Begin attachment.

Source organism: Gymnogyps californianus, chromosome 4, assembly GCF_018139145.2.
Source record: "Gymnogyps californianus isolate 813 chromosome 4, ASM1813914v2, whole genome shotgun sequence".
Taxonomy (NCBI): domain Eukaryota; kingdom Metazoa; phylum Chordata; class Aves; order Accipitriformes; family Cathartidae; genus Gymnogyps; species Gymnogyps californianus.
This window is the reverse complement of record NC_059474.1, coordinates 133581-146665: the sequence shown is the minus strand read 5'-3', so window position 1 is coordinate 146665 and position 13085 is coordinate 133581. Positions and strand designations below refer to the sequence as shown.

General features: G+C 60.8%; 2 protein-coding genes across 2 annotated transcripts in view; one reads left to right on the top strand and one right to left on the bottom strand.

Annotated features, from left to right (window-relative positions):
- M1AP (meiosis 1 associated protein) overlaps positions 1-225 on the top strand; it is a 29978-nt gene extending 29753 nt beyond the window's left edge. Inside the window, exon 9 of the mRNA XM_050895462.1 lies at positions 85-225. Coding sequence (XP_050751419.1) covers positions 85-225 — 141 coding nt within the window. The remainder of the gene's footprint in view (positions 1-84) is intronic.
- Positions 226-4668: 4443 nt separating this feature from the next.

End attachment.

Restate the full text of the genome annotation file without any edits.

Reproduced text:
Source organism: Gymnogyps californianus, chromosome 4, assembly GCF_018139145.2.
Source record: "Gymnogyps californianus isolate 813 chromosome 4, ASM1813914v2, whole genome shotgun sequence".
Taxonomy (NCBI): domain Eukaryota; kingdom Metazoa; phylum Chordata; class Aves; order Accipitriformes; family Cathartidae; genus Gymnogyps; species Gymnogyps californianus.
This window is the reverse complement of record NC_059474.1, coordinates 133581-146665: the sequence shown is the minus strand read 5'-3', so window position 1 is coordinate 146665 and position 13085 is coordinate 133581. Positions and strand designations below refer to the sequence as shown.

General features: G+C 60.8%; 2 protein-coding genes across 2 annotated transcripts in view; one reads left to right on the top strand and one right to left on the bottom strand.

Annotated features, from left to right (window-relative positions):
- M1AP (meiosis 1 associated protein) overlaps positions 1-225 on the top strand; it is a 29978-nt gene extending 29753 nt beyond the window's left edge. Inside the window, exon 9 of the mRNA XM_050895462.1 lies at positions 85-225. Coding sequence (XP_050751419.1) covers positions 85-225 — 141 coding nt within the window. The remainder of the gene's footprint in view (positions 1-84) is intronic.
- Positions 226-4668: 4443 nt separating this feature from the next.